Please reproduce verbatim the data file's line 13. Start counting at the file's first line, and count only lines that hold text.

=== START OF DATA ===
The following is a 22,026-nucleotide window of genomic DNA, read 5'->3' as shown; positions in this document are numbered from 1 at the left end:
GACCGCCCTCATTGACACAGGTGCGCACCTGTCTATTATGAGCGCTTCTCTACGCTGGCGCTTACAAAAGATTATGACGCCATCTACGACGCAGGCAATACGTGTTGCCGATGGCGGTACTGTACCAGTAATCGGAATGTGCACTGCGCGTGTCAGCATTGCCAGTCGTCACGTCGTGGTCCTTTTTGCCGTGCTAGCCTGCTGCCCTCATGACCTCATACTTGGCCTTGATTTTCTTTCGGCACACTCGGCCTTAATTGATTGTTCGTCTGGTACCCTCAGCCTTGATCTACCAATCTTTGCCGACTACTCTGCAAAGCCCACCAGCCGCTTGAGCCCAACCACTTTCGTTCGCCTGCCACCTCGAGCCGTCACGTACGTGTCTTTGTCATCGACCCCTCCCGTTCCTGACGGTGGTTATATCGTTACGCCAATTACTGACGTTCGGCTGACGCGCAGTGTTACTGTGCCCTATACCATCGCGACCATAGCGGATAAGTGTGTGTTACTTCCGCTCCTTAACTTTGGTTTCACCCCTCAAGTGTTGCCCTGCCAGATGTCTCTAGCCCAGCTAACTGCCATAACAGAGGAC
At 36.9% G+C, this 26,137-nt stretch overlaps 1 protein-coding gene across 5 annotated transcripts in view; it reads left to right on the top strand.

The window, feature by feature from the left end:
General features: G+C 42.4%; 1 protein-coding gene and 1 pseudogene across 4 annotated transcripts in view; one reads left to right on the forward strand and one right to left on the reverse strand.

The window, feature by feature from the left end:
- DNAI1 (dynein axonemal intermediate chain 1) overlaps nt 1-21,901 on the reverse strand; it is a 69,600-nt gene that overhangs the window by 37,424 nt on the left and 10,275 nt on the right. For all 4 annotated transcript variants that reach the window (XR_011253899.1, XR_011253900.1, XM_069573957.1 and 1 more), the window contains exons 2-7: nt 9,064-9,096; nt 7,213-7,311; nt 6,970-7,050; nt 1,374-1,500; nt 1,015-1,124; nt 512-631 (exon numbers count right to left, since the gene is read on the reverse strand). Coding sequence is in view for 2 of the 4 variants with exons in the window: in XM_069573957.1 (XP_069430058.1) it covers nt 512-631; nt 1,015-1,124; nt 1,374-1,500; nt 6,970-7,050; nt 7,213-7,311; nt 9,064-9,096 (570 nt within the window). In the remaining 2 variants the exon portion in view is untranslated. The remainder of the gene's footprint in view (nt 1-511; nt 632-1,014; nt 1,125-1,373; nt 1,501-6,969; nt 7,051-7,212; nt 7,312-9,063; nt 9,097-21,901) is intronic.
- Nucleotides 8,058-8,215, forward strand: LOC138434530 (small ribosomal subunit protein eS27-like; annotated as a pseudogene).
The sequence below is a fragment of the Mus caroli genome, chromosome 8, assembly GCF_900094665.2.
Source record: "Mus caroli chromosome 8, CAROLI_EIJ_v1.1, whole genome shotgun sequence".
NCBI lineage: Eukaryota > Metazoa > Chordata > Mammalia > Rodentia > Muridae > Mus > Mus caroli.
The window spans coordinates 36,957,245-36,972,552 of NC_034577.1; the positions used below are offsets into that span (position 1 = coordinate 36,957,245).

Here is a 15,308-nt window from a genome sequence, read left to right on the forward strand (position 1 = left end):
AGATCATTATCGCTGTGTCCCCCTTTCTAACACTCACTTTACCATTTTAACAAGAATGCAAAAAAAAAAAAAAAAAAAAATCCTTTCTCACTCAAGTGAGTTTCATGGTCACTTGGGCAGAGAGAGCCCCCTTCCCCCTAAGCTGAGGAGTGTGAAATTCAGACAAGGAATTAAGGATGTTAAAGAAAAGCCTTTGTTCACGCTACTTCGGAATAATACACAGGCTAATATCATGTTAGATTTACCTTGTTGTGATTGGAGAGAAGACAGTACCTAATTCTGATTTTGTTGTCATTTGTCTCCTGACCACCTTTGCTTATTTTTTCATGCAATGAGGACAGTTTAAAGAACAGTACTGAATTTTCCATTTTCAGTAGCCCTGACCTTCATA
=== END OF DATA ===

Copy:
Here is a 15,308-nt window from a genome sequence, read left to right on the forward strand (position 1 = left end):